Thursday, May 20, 2010

It's because you're fat

I once worked with a woman who said that she had had a headache every day for the last five years. The doctors didn't know what caused it and there was nothing to be done about it. Aspirin or other palliative medicine didn't work, so she had simply learned to put up with it. I felt bad for her, and wondered what sort of mystery could bring on such a condition.

A few years after working with this woman, a woman who was around 50 years old and absolutely average weight, I developed a headache that wouldn't go away for over a month and gave in and went to a doctor. The doctor did a lot of tests including various neurological tests and X-rays. In the end, he could find no cause so what did he tell me? He told me that “sometimes fat ladies have headaches for no reason.” He then advised me to “lose weight” using the “color method” where I should try to eat foods in various colors in small portions every day. He talked to me like I was an idiot who needed some sort of explanation that a child might understand because clearly I was stupid. This would be clear to anyone who saw my body because, you know, “fat = stupid.” It's not like overeating is often related to psychology rather than intellect. No, fat people are too dumb to understand how food and weight have a relationship.

Now, my coworker and I had the same problem, but because she was average and I was fat, my weight caused my headaches when no other cause could be tracked down. Here is reason one why I hate, no, DETEST, doctors. If you are fat and have a health problem, it must be because you are fat and if you lose weight, that will fix the problem. It doesn't matter what the problem is, cold sores, athlete's foot, pimples, etc., it is because you are fat. In the end, I didn't change my eating, even though I wanted to, and the headache finally went away after 6 months.

My experiences with doctors have lead me to believe a good many things about them and none of them are good:

  1. They are lazy and impatient. Doctors will jump to the fastest and simplest conclusion about a patient rather than listen carefully and consider all possibilities. What is the point of years of medical school and training if you're going to jump on the easiest cause without considering other possibilities? I haven't been to a doctor for years now because I don't want to pay someone to tell me I'm sick or in pain because I'm fat and then give me a vague recommendation to “lose weight.”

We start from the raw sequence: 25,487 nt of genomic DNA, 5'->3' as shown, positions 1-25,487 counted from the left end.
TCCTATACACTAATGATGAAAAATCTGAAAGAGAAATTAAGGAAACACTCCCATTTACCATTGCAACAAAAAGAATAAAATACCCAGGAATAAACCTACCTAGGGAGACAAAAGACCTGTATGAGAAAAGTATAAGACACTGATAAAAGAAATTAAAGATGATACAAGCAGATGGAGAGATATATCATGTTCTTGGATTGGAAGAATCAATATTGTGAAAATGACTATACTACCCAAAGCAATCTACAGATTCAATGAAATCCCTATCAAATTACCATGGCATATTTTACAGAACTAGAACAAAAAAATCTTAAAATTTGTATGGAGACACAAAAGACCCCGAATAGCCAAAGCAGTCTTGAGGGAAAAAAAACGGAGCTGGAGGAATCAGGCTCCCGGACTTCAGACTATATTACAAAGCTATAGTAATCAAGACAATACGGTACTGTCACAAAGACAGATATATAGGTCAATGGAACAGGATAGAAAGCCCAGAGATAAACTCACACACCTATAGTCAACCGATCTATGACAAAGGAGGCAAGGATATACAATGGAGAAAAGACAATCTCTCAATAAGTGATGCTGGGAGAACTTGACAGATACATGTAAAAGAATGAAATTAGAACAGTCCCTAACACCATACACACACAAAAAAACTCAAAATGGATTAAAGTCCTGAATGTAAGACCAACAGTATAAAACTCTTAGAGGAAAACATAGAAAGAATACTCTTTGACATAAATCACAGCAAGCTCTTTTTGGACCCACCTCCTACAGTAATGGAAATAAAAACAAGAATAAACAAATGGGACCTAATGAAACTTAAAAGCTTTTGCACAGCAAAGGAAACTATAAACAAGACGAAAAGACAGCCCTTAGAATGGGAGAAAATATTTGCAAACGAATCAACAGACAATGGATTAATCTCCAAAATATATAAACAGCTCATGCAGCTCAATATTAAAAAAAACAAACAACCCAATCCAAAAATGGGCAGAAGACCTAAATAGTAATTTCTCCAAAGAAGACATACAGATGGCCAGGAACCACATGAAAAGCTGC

2. They believe they are infallible. If your health fails to improve under a doctor's care, the doctor believes it is because you haven't done as he or she has recommended. It's not about the fact that they may have ascribed your illness or problem to the wrong cause (fatness), and given you an ineffective treatment, but because you failed to comply adequately to his or her wishes. Even if you lose weight and are still sick, it won't be enough.
  3. They fail to realize you are “a customer”. The doctor-patient relationship is fascinating from an economic viewpoint. You pay someone to help you get well, and they treat you as if they are doing you a favor by treating you if you are fat. They think it is okay to be patronizing, judgmental, and rude to you even though you pay them. This is like a porter who carries your bags to your hotel room and complains about how heavy they are and expects you to tip him heavily for the privilege.
  4. They are dictatorial and sensitive to having their authority over you disobeyed. Doctors believe they have the right to tell you how to live your life, and get angry and dismissive if you don't follow their dictates to the letter. Even if you do follow their instructions, they will believe you are lying if you don't show the improvement they expect of you. It's always that you're disobedient and a liar, not that they are wrong about the underlying notion that your fat causes every health problem known to man.